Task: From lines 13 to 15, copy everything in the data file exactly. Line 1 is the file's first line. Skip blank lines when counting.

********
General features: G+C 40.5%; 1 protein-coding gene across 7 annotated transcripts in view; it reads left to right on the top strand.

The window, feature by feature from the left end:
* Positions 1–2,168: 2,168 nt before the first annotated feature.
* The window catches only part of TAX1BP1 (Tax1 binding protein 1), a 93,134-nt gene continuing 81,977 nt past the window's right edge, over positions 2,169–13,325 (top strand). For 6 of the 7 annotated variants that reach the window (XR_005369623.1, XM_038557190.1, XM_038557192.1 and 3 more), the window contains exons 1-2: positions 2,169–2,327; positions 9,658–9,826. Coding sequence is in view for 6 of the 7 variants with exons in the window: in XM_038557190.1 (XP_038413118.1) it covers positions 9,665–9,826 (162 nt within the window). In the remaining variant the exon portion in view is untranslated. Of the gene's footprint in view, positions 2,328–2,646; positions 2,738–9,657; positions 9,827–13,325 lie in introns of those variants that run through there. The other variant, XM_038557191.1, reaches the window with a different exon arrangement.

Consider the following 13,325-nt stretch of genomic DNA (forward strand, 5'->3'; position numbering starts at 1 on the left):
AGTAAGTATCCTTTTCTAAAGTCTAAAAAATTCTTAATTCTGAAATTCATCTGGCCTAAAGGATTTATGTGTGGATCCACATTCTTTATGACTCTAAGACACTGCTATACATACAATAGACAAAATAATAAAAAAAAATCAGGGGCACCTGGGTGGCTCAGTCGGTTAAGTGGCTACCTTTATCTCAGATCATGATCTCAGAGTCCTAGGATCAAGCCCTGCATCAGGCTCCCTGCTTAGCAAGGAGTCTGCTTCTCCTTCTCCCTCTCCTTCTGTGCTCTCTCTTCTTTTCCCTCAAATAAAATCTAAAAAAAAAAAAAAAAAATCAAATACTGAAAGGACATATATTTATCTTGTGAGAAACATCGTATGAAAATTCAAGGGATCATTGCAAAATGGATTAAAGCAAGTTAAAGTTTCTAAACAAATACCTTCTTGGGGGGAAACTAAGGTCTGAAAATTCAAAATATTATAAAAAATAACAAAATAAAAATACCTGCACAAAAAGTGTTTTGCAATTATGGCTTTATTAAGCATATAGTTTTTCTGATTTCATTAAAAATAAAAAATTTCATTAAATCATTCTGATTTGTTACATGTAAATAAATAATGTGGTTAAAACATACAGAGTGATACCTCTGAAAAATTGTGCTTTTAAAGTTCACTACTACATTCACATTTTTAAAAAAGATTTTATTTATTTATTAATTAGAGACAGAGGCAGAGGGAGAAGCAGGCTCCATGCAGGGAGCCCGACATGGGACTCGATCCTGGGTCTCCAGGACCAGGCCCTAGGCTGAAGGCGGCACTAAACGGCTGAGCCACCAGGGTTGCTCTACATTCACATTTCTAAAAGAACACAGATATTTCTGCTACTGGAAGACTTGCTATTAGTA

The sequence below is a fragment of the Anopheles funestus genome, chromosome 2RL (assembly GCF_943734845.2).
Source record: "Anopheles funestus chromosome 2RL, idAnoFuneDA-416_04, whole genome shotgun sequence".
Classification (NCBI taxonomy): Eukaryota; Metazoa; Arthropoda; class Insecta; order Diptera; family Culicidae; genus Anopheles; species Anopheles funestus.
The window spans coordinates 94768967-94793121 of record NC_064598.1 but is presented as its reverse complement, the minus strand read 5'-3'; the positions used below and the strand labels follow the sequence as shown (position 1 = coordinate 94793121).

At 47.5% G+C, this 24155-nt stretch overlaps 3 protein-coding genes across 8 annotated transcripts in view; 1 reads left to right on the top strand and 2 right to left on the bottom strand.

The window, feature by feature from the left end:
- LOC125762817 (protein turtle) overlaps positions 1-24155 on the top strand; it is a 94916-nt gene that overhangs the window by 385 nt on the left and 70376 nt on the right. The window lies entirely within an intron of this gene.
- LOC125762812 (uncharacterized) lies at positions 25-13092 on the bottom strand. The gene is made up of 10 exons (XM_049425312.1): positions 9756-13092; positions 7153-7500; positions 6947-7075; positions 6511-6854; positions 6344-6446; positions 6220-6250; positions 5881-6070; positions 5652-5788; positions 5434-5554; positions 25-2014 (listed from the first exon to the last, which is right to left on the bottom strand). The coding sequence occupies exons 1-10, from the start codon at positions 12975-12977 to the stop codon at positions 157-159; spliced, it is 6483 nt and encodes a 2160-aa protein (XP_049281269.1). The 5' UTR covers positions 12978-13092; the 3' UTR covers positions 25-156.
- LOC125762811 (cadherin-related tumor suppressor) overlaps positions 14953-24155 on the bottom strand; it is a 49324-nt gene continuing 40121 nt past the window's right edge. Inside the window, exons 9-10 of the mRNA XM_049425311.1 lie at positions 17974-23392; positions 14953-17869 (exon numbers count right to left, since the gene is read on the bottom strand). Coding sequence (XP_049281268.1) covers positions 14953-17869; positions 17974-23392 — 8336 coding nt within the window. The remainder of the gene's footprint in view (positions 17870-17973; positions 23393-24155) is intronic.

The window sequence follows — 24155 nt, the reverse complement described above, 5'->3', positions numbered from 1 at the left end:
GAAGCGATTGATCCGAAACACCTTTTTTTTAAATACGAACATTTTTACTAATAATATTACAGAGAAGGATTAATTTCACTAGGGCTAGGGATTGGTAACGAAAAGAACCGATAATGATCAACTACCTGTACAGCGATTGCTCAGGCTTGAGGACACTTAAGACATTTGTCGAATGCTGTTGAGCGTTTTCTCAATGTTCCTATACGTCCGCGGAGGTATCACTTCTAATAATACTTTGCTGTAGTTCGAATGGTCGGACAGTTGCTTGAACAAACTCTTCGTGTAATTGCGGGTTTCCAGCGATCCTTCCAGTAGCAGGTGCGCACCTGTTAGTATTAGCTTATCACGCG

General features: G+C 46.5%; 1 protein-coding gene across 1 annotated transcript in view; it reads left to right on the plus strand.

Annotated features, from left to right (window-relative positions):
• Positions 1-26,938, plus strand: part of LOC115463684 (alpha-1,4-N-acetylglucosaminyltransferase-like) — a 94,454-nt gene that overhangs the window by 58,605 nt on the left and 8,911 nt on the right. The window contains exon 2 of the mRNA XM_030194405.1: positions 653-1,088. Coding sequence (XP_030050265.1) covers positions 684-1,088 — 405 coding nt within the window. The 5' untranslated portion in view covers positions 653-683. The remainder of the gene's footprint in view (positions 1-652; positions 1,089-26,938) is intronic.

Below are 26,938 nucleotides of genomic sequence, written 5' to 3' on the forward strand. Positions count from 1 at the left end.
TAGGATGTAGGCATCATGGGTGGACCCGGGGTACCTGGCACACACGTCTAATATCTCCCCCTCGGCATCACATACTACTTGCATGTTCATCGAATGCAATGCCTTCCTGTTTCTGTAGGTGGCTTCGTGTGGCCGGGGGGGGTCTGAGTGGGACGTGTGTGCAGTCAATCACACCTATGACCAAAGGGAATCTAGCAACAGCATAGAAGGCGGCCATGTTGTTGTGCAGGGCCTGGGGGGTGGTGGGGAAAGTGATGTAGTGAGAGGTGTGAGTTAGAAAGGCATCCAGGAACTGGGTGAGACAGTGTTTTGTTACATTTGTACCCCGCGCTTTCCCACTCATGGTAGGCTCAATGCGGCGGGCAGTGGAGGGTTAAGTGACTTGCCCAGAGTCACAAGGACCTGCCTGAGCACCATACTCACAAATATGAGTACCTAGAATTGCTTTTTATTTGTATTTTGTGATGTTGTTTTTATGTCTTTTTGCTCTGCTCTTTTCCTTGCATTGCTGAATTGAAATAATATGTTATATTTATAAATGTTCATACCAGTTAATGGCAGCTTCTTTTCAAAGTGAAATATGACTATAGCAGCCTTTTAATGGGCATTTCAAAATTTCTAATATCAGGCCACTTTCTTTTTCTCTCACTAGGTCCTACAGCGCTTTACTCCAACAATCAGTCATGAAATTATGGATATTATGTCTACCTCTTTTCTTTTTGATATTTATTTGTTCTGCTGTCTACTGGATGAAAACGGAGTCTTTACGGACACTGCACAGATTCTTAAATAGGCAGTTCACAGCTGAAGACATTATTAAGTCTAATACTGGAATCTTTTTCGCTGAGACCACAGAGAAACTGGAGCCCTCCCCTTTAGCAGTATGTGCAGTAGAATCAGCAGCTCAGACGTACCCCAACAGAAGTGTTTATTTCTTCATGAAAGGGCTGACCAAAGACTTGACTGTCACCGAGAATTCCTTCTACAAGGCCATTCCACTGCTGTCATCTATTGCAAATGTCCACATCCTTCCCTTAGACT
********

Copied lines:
- LOC125762817 (protein turtle) overlaps positions 1-24155 on the top strand; it is a 94916-nt gene that overhangs the window by 385 nt on the left and 70376 nt on the right. The window lies entirely within an intron of this gene.
- LOC125762812 (uncharacterized) lies at positions 25-13092 on the bottom strand. The gene is made up of 10 exons (XM_049425312.1): positions 9756-13092; positions 7153-7500; positions 6947-7075; positions 6511-6854; positions 6344-6446; positions 6220-6250; positions 5881-6070; positions 5652-5788; positions 5434-5554; positions 25-2014 (listed from the first exon to the last, which is right to left on the bottom strand). The coding sequence occupies exons 1-10, from the start codon at positions 12975-12977 to the stop codon at positions 157-159; spliced, it is 6483 nt and encodes a 2160-aa protein (XP_049281269.1). The 5' UTR covers positions 12978-13092; the 3' UTR covers positions 25-156.
- LOC125762811 (cadherin-related tumor suppressor) overlaps positions 14953-24155 on the bottom strand; it is a 49324-nt gene continuing 40121 nt past the window's right edge. Inside the window, exons 9-10 of the mRNA XM_049425311.1 lie at positions 17974-23392; positions 14953-17869 (exon numbers count right to left, since the gene is read on the bottom strand). Coding sequence (XP_049281268.1) covers positions 14953-17869; positions 17974-23392 — 8336 coding nt within the window. The remainder of the gene's footprint in view (positions 17870-17973; positions 23393-24155) is intronic.